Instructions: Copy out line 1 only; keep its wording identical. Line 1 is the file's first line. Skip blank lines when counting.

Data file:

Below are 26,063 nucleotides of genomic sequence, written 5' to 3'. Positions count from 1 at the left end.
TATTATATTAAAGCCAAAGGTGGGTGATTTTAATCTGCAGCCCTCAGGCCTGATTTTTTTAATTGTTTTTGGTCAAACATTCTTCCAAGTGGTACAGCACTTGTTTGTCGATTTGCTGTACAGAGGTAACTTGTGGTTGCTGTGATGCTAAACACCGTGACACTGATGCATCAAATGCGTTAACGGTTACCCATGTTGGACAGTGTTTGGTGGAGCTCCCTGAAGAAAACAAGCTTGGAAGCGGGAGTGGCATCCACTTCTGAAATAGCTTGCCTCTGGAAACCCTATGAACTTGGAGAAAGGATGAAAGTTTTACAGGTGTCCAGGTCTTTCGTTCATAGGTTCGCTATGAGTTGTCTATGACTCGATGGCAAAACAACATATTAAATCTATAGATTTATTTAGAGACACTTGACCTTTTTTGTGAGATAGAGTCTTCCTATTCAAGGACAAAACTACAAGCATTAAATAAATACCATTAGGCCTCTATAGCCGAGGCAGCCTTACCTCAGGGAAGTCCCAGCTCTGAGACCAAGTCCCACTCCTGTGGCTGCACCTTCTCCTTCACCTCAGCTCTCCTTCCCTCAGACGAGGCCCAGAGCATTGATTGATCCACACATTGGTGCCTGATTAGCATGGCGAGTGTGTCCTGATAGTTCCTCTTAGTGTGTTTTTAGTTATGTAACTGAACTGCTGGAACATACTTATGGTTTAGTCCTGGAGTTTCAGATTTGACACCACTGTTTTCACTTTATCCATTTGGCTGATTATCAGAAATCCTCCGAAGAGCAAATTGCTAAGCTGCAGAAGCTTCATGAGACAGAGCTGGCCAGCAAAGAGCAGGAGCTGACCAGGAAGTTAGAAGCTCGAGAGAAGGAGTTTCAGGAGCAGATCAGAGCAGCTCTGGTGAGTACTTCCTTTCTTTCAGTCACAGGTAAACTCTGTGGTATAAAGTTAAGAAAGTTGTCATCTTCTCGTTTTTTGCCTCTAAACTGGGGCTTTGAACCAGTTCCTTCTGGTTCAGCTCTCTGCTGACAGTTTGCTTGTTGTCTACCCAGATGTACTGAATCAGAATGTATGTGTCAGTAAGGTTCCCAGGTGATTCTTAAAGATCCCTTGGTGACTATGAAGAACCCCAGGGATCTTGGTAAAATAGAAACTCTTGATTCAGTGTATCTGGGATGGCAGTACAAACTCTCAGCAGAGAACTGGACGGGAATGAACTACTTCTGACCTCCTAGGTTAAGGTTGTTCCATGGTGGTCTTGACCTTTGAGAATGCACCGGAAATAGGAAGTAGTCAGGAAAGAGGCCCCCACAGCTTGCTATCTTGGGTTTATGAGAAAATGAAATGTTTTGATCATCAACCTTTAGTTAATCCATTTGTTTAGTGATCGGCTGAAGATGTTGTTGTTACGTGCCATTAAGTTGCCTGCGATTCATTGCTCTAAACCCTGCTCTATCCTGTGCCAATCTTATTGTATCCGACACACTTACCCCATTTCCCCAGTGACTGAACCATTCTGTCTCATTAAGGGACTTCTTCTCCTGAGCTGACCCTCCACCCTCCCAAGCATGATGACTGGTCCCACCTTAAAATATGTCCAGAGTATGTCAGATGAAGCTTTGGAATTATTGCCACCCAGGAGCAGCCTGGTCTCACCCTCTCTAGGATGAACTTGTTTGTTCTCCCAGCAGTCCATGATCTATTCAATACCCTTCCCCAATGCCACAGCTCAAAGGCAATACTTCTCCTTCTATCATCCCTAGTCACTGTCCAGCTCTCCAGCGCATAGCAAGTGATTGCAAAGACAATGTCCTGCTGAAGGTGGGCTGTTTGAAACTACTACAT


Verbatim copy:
Below are 26,063 nucleotides of genomic sequence, written 5' to 3'. Positions count from 1 at the left end.